The families of B’doloch, who are staying at the Shirat Hayam Hostel/Hotel in Ashkelon, were told today, Sunday, that they would have to vacate the hotel by 3 p.m. Knesset Member Uri Ariel tried to intervene to postpone the next expulsion. According to Asher Tabackman, the hostel’s director, as of October 1 there is no signed contract with the Ministry of Defense, who are paying the bills. Chaim Altman, spokesperson for the Disengagement Authority, said today that, “The people [from Gush Katif] will be able to stay at the hotel until Thursday, and then they will be moved to other hotels.” When asked why, he said, “Because the owners of the hotel are making demands that are unreasonable and that don’t withstand public scrutiny.”
When Tabackman was asked for a reaction, he said, regarding Altman’s comments, “Those are lies. There is no agreement that they can stay till Thursday, and there are no new ‘demands’ on the part of the hotel’s owners. The original contract included a clause that said there was an option to extend their stay according to the same conditions. This ‘hotel’ had been closed and it was opened especially for them. If they don’t use all the rooms, we have no marketing or other system currently set up; it’s not as if we would sell 30 rooms elsewhere if they’re not being used [by the evacuees]. There are currently about 85-90 families in the hotel; there were originally 120-130.” The hostel/hotel’s contract is with the Ministry of Defense, not with the Disengagement Authority, but according to a spokeswoman at the Ministry of Defense, “The Ministry has not extended the contract because we are waiting for orders from the Disengagement Authority.” Minister Matan Vilnai, who had been asked by PM Sharon to help monitor the situation of the evacuees, was out of the country and could not be reached for comment.
When asked what it is like to run the hostel for the expelled families of Gush Katif, Tabackman said, “It’s been different, and difficult, and I’ve been in the hotel business for a long time. They’re here because they’re forced to be, not because they want to be. We’ve made mistakes, and we’ve learned and tried to correct them, like leaving the dining room open an extra hour in the afternoon, or arranging to let the mothers make sandwiches for their children early in the morning, before they go to school. We set out a table with everything necessary so they can prepare whatever it is the children like. The connection has become more personal than it usually is in a hotel; you sit around and speak with them in the evenings. I come every day from the center of the country, where I live, but it doesn’t matter that I was okay with the Disengagement. The State [of Israel] could have dealt with the hotel more fairly, just as it could have dealt with the people of Gush Katif more fairly.”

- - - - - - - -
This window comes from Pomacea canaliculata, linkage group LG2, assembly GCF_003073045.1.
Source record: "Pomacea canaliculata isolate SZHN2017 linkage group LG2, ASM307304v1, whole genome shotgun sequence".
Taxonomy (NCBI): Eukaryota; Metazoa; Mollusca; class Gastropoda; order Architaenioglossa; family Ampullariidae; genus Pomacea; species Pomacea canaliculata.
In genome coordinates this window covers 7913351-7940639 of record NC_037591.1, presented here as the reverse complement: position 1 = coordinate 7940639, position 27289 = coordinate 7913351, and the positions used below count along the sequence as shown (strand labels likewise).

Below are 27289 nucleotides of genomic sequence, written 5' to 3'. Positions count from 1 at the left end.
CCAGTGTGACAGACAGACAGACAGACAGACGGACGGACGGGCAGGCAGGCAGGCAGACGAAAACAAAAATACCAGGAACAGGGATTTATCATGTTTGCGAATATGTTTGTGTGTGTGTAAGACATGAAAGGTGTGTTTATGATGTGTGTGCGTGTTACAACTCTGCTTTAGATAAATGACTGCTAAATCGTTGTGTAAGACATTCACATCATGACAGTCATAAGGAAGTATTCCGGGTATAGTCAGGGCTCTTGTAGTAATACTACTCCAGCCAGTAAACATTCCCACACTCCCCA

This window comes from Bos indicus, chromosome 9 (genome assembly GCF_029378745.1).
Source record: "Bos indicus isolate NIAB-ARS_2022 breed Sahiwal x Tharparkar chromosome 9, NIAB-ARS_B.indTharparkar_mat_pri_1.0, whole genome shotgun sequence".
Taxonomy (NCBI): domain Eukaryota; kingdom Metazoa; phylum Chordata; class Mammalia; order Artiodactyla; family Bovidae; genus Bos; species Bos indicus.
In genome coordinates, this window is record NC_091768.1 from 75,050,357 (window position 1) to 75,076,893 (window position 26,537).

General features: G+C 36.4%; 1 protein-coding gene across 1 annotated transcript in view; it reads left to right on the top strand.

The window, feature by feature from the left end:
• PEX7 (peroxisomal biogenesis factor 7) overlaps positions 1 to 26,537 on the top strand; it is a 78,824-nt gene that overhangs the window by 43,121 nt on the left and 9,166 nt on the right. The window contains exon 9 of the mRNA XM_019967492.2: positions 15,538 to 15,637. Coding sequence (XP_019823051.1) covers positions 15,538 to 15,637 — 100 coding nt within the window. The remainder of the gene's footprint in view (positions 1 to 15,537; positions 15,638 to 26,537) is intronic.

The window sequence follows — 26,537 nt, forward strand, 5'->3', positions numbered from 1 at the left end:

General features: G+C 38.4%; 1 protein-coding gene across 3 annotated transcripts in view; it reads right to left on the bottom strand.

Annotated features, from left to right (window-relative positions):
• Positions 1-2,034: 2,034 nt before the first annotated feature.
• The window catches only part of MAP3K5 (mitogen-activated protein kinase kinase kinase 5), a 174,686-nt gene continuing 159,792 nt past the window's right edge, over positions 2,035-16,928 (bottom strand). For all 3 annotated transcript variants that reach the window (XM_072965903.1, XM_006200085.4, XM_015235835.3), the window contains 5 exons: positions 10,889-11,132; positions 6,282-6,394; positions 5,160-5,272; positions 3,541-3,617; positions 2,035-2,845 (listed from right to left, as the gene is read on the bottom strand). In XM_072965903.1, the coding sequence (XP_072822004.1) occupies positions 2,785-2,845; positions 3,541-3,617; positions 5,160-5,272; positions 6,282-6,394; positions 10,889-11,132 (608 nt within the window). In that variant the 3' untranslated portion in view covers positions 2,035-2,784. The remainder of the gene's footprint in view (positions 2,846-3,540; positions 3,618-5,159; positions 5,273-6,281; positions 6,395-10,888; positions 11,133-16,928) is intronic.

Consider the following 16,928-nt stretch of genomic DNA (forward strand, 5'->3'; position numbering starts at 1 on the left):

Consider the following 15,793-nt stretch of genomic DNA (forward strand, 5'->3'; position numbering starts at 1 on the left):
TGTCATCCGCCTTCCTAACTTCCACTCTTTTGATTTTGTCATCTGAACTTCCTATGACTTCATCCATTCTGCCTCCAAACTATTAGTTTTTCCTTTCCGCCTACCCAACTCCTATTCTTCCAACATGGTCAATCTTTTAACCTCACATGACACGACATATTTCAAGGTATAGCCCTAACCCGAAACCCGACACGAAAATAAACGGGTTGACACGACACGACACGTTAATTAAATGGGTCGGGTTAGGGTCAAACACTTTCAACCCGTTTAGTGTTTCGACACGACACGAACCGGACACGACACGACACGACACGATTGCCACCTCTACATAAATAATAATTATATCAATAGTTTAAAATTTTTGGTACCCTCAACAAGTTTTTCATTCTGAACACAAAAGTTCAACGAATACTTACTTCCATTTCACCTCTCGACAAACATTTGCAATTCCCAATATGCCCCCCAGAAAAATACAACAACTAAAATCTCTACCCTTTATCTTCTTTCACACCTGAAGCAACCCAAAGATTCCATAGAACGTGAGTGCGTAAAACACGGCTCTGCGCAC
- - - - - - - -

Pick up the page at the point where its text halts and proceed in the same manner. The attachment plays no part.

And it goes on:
As this report was being completed, we spoke with Aaron Farjun, spokesperson of the B’doloch community in the Shirat Hayam Hostel, who said, “Thanks to the questions of the media, the problem has been temporarily solved. The contract has been extended for another two weeks and hopefully by then the karavilot in Nitzan will be ready. Thank you for your help. Chag sameah and have a good year.”
Almost Work – But not Quite [from Katif.net Hebrew]
On another front, there was an announcement a few days ago in the press that the Ministry of Tourism would be opening a course for tour guides that would accept 50 people from among the expelled of Gush Katif. When people from Gush Katif tried to follow up by calling the Ministry, they were told to call schools for tourism. A number of schools that were called said they had no knowledge of such a course.
In another development, a woman from Gush Katif who had directed a prestigious institution in Gush Katif, asked the government employment office to help her find work. After she filled in the forms and had a personal interview, they offered her the job of folding cartons in a packing house. When she told them that she wasn’t interested, they suggested that she learn a new profession – “Literature”.